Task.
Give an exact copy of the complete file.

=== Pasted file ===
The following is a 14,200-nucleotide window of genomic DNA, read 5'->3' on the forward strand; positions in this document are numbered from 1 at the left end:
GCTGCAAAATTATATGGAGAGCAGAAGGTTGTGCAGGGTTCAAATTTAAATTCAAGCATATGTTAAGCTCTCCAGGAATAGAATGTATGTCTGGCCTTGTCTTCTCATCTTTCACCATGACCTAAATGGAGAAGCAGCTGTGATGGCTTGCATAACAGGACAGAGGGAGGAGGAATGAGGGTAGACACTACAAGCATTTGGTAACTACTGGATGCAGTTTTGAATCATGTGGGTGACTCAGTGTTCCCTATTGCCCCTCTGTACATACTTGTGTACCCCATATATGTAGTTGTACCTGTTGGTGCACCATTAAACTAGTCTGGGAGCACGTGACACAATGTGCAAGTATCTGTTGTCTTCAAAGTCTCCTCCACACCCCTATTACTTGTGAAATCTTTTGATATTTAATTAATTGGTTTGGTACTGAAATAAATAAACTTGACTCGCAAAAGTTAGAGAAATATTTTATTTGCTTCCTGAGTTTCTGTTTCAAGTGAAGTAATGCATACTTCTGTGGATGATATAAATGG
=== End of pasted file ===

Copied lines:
The following is a 14,200-nucleotide window of genomic DNA, read 5'->3' on the forward strand; positions in this document are numbered from 1 at the left end:
GCTGCAAAATTATATGGAGAGCAGAAGGTTGTGCAGGGTTCAAATTTAAATTCAAGCATATGTTAAGCTCTCCAGGAATAGAATGTATGTCTGGCCTTGTCTTCTCATCTTTCACCATGACCTAAATGGAGAAGCAGCTGTGATGGCTTGCATAACAGGACAGAGGGAGGAGGAATGAGGGTAGACACTACAAGCATTTGGTAACTACTGGATGCAGTTTTGAATCATGTGGGTGACTCAGTGTTCCCTATTGCCCCTCTGTACATACTTGTGTACCCCATATATGTAGTTGTACCTGTTGGTGCACCATTAAACTAGTCTGGGAGCACGTGACACAATGTGCAAGTATCTGTTGTCTTCAAAGTCTCCTCCACACCCCTATTACTTGTGAAATCTTTTGATATTTAATTAATTGGTTTGGTACTGAAATAAATAAACTTGACTCGCAAAAGTTAGAGAAATATTTTATTTGCTTCCTGAGTTTCTGTTTCAAGTGAAGTAATGCATACTTCTGTGGATGATATAAATGG